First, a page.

• Family reunification is always our primary goal and is continually being assessed through permanency planning. Maintaining family connections- in the U.S. or overseas- is always encouraged. Anytime there is a possibility for family reunification or family visits, the program staff will complete suitability assessments, home visits, background checks as needed. So, it is possible that a youth may be reunified with their family in the U.S.
  • Does your program allow youth to be adopted?
    • No, youth cannot be adopted through our program because we are usually unable to terminate the parental rights of biological parents. However, in some cases we can transfer conservatorship of youth to foster parents, effectively giving the parents all legal responsibility for the youth thus discharging him/her from care.
  • What if the placement is not working out?
    • Any time that you need additional support with your placement, the team is there! We will try to preserve placement stability through intervention, family counseling, and/or additional training or resources. If in the end, there is nothing that can be done, we ask foster parents to submit a written, thirty-day notice to allow the program enough time to find another suitable placement for the youth.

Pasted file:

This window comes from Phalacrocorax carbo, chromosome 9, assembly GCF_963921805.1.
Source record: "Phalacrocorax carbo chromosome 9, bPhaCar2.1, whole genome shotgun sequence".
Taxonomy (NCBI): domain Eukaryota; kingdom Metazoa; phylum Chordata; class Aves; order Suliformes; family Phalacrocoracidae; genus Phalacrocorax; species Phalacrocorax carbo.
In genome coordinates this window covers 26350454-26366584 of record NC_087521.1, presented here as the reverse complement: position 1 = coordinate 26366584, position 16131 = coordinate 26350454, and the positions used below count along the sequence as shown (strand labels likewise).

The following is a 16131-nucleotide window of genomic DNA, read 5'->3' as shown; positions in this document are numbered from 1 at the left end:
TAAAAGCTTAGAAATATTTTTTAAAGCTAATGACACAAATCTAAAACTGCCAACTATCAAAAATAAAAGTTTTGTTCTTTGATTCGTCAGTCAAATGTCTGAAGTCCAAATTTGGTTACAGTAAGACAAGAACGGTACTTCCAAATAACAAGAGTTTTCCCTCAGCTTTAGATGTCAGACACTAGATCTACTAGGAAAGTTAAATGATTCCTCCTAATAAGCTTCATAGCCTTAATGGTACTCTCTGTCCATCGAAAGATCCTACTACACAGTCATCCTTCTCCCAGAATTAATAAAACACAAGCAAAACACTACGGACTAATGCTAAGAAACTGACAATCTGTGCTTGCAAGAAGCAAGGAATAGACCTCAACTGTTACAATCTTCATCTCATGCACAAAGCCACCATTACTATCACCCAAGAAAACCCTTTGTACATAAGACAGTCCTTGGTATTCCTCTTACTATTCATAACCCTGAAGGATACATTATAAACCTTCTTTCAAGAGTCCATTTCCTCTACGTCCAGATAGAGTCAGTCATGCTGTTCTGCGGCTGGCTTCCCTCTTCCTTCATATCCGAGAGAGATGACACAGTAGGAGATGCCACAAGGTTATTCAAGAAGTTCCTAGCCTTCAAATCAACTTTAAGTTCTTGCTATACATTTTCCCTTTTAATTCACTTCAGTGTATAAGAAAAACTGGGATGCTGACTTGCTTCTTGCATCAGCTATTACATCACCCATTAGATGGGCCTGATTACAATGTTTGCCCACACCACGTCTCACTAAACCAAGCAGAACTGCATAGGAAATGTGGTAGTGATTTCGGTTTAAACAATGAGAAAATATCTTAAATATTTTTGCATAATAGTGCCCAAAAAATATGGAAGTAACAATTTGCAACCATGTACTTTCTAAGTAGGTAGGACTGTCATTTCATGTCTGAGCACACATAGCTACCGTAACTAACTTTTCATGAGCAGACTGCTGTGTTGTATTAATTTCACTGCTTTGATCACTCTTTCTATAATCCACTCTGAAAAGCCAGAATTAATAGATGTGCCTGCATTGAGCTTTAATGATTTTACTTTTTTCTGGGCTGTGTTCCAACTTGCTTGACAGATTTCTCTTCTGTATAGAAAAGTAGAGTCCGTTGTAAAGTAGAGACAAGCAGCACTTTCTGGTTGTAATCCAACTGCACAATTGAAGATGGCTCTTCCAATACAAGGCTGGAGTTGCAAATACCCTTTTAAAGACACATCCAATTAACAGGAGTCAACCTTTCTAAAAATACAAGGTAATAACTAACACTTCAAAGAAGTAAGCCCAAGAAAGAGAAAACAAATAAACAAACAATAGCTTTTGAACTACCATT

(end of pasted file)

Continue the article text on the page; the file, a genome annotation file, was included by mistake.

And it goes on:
International Foster Care – Program Homes

Agency Homes

Our agency-run and agency-funded homes are operated by foster parents, who are agency employees. Generally having six youth in care at any time, allowing for flexibility, especially with sibling groups. We currently have one transitional foster care agency home and we have a need to open one more. If you are interested, please visit our careers page or Indeed job listings.

Community Homes

Located throughout the DFW Metroplex (within 100 miles) and can be licensed to welcome one to four foster youth depending on how many minor children are in the home. Community foster parents are able to maintain their jobs. As the youth become part of the family, our team supports the youth and the foster parent in the home . Foster parents receive financial assistance, home development support, ongoing training, successful completion of orientation, 40 hours of pre-service training, and home study assessment.